William was a Prisoner of War with the Japanese, but he was one among many who were put on the Lisbon Maru, a Japanese Steamship in October 1942 and was Missing, Presumed Killed when the Lisbon Maru carrying POWs, that according to the description had room for 28 passengers, but had more than 1816 prisoners on board, was sunk by US submarine Grouper off Shanghai, many died, but others escaped, some of whom died over the succeeding weeks.
Lisbon Maru (里斯本丸) was a Japanese freighter, an armed troopship that transported prisoners-of-war between China and Japan.
So did William Arthur survive the sinking and then was one of the men who swam away, and died on the 2nd October 1942, the date must have been wrong, but then perhaps his death wasn’t recorded till the next day, or because of time differences, it may have been in the early hours of the morning of the 2nd October that he died, in any case he was “Missing –Death on War Service presumed .”
https://en.wikipedia.org/wiki/Lisbon_Maru gives a description of the ship. It’s fate – Torpedoed off Dongfushan in the Zhoushan Archipelago 1 October, and sank on 2 October 1942
When she was sunk by USS Grouper (SS-214) on 1 October 1942, she was carrying, in addition to Japanese Army personnel, 1,816 British and Canadian prisoners of war captured after the fall of Hong Kong in December 1941. The British government insisted that over 800 of these men died either directly as a result of the sinking, or were shot or otherwise killed by the Japanese while swimming away from the wreck. The ship was not marked to alert Allied forces to the nature of its passengers. However, over 1,000 Allied prisoners were rescued by the Japanese military. The Japanese Government insisted that British prisoners were in fact not deliberately killed by Japanese soldiers and chastised the British Government.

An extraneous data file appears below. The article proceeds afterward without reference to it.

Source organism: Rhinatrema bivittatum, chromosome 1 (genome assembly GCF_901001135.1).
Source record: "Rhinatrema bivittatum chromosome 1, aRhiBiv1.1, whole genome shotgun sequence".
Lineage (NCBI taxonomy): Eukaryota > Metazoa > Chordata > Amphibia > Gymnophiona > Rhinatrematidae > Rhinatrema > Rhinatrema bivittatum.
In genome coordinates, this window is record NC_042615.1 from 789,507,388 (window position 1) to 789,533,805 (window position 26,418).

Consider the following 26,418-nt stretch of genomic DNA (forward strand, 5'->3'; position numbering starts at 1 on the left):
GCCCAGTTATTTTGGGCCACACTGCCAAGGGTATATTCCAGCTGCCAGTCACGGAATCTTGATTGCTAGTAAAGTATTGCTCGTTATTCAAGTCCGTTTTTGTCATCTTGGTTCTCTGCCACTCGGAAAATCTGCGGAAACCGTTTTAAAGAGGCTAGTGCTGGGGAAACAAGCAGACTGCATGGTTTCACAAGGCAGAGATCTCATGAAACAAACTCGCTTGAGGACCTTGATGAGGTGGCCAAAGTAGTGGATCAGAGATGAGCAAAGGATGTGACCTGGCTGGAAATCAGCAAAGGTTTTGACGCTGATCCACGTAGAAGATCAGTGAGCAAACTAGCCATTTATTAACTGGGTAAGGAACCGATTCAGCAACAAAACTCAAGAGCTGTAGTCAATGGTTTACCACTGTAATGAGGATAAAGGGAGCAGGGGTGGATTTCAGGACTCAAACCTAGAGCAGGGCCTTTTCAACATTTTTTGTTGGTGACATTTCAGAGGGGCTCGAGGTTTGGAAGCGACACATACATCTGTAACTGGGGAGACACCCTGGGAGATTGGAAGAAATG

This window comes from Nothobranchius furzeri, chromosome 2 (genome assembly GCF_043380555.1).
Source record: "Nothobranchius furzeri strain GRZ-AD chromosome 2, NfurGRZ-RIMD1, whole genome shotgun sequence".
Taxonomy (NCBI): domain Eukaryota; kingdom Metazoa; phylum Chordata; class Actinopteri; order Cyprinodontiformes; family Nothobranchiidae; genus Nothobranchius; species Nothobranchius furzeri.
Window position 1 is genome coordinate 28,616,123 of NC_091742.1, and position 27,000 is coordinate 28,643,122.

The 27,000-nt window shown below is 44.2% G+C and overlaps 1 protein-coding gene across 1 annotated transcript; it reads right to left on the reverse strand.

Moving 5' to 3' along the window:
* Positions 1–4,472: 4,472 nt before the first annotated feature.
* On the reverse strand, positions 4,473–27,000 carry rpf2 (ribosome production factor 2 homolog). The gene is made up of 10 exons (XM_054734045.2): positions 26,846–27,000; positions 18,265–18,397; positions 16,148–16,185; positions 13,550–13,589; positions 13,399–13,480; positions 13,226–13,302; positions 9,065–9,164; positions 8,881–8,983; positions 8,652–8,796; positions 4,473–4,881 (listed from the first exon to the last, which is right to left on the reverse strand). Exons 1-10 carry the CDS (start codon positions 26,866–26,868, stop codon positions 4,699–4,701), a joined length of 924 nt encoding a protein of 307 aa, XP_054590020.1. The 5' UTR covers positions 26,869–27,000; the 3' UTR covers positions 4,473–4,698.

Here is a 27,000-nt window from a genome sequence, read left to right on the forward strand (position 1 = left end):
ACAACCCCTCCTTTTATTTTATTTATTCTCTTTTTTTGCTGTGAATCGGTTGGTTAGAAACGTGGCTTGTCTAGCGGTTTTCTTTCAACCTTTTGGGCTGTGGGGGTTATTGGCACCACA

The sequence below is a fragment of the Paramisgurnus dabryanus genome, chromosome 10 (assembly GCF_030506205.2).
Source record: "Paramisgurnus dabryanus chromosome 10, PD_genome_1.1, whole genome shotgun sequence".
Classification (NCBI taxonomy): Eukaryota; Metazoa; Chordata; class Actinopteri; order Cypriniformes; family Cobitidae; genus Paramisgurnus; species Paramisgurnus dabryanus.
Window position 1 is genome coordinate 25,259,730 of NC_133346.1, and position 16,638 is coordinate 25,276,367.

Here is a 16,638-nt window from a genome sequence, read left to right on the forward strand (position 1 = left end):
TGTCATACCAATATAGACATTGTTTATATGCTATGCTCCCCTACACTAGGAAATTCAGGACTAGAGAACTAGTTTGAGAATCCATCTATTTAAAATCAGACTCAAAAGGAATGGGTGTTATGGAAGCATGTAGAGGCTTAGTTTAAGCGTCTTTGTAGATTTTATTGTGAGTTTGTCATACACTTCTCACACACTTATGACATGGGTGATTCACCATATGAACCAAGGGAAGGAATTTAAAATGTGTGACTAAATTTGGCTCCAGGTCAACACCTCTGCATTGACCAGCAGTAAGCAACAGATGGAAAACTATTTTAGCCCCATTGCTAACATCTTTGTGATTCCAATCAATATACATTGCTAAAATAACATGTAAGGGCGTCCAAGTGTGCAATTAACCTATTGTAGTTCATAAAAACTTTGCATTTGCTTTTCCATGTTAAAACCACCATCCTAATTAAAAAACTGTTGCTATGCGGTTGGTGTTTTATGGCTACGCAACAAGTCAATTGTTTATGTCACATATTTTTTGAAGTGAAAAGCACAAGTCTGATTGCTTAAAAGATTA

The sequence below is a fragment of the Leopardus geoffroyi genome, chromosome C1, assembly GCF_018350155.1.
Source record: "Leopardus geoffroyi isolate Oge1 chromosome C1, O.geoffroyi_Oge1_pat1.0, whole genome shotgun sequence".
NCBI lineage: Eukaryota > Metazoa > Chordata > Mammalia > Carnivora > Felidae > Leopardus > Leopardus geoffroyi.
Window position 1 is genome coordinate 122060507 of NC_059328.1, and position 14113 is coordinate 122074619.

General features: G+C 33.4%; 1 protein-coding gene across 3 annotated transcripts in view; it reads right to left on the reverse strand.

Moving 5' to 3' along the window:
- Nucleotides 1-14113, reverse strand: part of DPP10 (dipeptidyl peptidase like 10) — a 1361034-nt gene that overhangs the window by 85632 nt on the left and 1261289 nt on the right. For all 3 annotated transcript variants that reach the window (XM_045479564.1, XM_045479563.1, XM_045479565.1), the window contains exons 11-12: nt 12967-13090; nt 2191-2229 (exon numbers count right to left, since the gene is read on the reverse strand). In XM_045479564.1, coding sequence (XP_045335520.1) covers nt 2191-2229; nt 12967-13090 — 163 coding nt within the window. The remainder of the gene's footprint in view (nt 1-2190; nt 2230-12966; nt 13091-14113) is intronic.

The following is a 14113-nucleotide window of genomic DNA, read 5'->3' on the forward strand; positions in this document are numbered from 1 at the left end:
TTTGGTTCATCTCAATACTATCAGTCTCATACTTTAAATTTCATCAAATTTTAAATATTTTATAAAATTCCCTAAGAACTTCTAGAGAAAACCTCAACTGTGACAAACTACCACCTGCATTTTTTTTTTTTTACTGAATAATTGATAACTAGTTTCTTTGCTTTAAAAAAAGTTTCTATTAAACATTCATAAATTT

A reunion of survivors was held on board HMS Belfast on 2 October 2007 to mark the 65th anniversary of their escape. Six former prisoners attended, alongside many bereaved families of the escapees.
A memorial was placed in the chapel of Stanley Fort, Hong Kong, which was moved to the chapel of St. Stephen’s College, Hong Kong, due to Honk Kong’s change in sovereignty.
http://www.roll-of-honour.org.uk/Hell_Ships/Lisbon_Maru/ a wonderful website , and then click on :-
A page on the 1st Website, this is a page dedicated to William Arthur TURNER. Gives details of his fate on the 2nd October 1942. This is wonderful, please take a look.
Details of the American Submarine:-
Although the naval base and dockyard in Hong Kong was collectively known as HMS Tamar there actually was a ship called HMS Tamar. An ancient RN Troopship used in Hong Kong as the depot ship. She was scuttled just off Wan Chai on 18 Dec 41.
As far as William Turner is concerned it may be he was serving on one of the smaller ships, MTBs etc which would have used Tamar as their Accounting Base.
Two books which might be of interest.
All this information came from the WW2 Talk Website and the wonderful Forum members, to whom I am indebted, also thanks to Wikipedia for all their input too.
If anyone has any information to help tell William Arthur’s story, please get in touch with the website.